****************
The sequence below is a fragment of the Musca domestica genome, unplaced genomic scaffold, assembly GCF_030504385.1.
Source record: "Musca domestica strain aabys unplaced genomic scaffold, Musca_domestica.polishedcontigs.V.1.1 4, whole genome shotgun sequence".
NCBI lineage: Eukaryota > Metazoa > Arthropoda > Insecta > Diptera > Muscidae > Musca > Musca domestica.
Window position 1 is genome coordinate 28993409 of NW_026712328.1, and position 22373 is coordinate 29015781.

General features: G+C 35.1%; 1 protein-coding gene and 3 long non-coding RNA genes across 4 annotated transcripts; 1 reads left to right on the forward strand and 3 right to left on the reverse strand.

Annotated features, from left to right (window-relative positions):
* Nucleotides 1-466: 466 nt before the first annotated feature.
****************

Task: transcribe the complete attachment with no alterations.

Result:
The sequence below is a fragment of the Musca domestica genome, unplaced genomic scaffold, assembly GCF_030504385.1.
Source record: "Musca domestica strain aabys unplaced genomic scaffold, Musca_domestica.polishedcontigs.V.1.1 4, whole genome shotgun sequence".
NCBI lineage: Eukaryota > Metazoa > Arthropoda > Insecta > Diptera > Muscidae > Musca > Musca domestica.
Window position 1 is genome coordinate 28993409 of NW_026712328.1, and position 22373 is coordinate 29015781.

General features: G+C 35.1%; 1 protein-coding gene and 3 long non-coding RNA genes across 4 annotated transcripts; 1 reads left to right on the forward strand and 3 right to left on the reverse strand.

Annotated features, from left to right (window-relative positions):
* Nucleotides 1-466: 466 nt before the first annotated feature.